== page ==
Here is the real problem with illegal immigration. Many Americans believe we are losing our unique national identity. Census Bureau figures indicate the Washington, D.C., regional population will become "majority minority" in less than a decade. The biggest influx between 2000 and 2004 was among Hispanics, a considerable number believed to be here illegally.
The same demographic profile is reflected, or will soon be reflected, in many other major metropolitan areas and, in the case of California, an entire state. It isn't race or ethnicity that bothers most legal residents of this country. It is our failure to make non-hyphenated Americans out of them. Instead of becoming English-speaking Americans, too many are retaining the language, customs, culture and political agendas of their native lands. No nation can long survive such an invasion without assimilation.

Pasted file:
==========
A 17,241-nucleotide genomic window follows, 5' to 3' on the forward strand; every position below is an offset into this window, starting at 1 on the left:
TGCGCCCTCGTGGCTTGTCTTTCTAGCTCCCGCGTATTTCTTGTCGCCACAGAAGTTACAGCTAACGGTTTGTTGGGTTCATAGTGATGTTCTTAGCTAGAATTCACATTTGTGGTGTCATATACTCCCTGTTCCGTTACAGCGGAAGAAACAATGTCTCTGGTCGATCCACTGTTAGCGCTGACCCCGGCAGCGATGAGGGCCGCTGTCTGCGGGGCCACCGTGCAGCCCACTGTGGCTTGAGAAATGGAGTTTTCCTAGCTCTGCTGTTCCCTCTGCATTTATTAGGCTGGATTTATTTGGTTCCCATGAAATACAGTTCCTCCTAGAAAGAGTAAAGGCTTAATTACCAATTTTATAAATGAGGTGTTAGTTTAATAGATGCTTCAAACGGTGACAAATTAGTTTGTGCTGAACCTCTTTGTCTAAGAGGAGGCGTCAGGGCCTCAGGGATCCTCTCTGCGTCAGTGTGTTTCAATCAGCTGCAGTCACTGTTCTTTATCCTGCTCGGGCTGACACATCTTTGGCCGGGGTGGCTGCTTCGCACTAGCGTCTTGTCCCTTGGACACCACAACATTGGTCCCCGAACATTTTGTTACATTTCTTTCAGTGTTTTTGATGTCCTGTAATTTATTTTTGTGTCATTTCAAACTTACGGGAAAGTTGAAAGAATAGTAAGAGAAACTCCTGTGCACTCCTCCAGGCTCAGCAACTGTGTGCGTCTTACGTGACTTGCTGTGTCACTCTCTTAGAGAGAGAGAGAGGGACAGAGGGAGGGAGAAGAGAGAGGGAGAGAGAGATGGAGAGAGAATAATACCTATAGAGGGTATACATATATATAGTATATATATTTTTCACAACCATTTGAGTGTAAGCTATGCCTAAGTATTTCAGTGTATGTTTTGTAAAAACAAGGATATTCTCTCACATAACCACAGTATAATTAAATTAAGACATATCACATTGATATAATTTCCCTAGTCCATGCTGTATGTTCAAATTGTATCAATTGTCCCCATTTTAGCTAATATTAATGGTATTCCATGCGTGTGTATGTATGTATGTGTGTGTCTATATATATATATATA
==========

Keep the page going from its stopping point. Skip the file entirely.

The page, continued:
Forty-two states are currently considering bills related to immigration policy, according to the National Conference of State Legislatures. Nineteen of these states would restrict public benefits for illegals. Congress should act to create some uniformity.
A "guest worker" provision for those already here might work, but there should be restrictions on how long they can stay and a requirement that they return home before applying for legal admittance. Accompanied by much tighter control of our borders, such an approach would be in America's best interests. And could we please put this country's best interests first for a change?
Under no circumstance should there be amnesty for illegals, by whatever name politicians wish to call it. New illegal immigrants should not be allowed in until those already here are either fully and legally assimilated, or sent home when their work permits expire.
Too many politicians appear ready to sell the security of their country for the votes of illegals and their supporters. They must not be allowed to do so. Illegal immigration, along with national security, which are related, should be the top issues in the 2006 and especially 2008 elections.